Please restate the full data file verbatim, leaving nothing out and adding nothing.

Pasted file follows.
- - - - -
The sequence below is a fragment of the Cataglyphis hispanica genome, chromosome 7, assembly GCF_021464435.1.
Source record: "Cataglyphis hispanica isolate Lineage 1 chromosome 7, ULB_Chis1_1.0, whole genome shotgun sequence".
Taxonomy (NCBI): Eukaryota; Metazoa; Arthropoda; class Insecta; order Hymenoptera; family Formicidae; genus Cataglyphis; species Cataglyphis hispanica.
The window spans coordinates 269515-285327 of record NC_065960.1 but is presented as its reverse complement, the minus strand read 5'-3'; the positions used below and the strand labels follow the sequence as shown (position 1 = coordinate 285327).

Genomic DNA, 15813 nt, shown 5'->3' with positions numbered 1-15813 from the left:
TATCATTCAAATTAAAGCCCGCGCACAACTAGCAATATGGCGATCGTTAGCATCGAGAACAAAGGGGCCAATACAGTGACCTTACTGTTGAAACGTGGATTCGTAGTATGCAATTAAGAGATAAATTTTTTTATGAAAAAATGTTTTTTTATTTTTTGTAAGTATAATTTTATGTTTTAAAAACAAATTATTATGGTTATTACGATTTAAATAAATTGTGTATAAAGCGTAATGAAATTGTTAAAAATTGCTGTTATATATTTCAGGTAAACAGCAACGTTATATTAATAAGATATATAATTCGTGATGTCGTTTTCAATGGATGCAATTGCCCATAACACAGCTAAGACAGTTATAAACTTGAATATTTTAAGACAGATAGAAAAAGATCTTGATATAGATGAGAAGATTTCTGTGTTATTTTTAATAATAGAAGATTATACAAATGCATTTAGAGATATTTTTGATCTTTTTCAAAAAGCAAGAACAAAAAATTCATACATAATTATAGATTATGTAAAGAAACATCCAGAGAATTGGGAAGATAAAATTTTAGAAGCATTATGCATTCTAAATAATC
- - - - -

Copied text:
The sequence below is a fragment of the Cataglyphis hispanica genome, chromosome 7, assembly GCF_021464435.1.
Source record: "Cataglyphis hispanica isolate Lineage 1 chromosome 7, ULB_Chis1_1.0, whole genome shotgun sequence".
Taxonomy (NCBI): Eukaryota; Metazoa; Arthropoda; class Insecta; order Hymenoptera; family Formicidae; genus Cataglyphis; species Cataglyphis hispanica.
The window spans coordinates 269515-285327 of record NC_065960.1 but is presented as its reverse complement, the minus strand read 5'-3'; the positions used below and the strand labels follow the sequence as shown (position 1 = coordinate 285327).

Genomic DNA, 15813 nt, shown 5'->3' with positions numbered 1-15813 from the left:
TATCATTCAAATTAAAGCCCGCGCACAACTAGCAATATGGCGATCGTTAGCATCGAGAACAAAGGGGCCAATACAGTGACCTTACTGTTGAAACGTGGATTCGTAGTATGCAATTAAGAGATAAATTTTTTTATGAAAAAATGTTTTTTTATTTTTTGTAAGTATAATTTTATGTTTTAAAAACAAATTATTATGGTTATTACGATTTAAATAAATTGTGTATAAAGCGTAATGAAATTGTTAAAAATTGCTGTTATATATTTCAGGTAAACAGCAACGTTATATTAATAAGATATATAATTCGTGATGTCGTTTTCAATGGATGCAATTGCCCATAACACAGCTAAGACAGTTATAAACTTGAATATTTTAAGACAGATAGAAAAAGATCTTGATATAGATGAGAAGATTTCTGTGTTATTTTTAATAATAGAAGATTATACAAATGCATTTAGAGATATTTTTGATCTTTTTCAAAAAGCAAGAACAAAAAATTCATACATAATTATAGATTATGTAAAGAAACATCCAGAGAATTGGGAAGATAAAATTTTAGAAGCATTATGCATTCTAAATAATC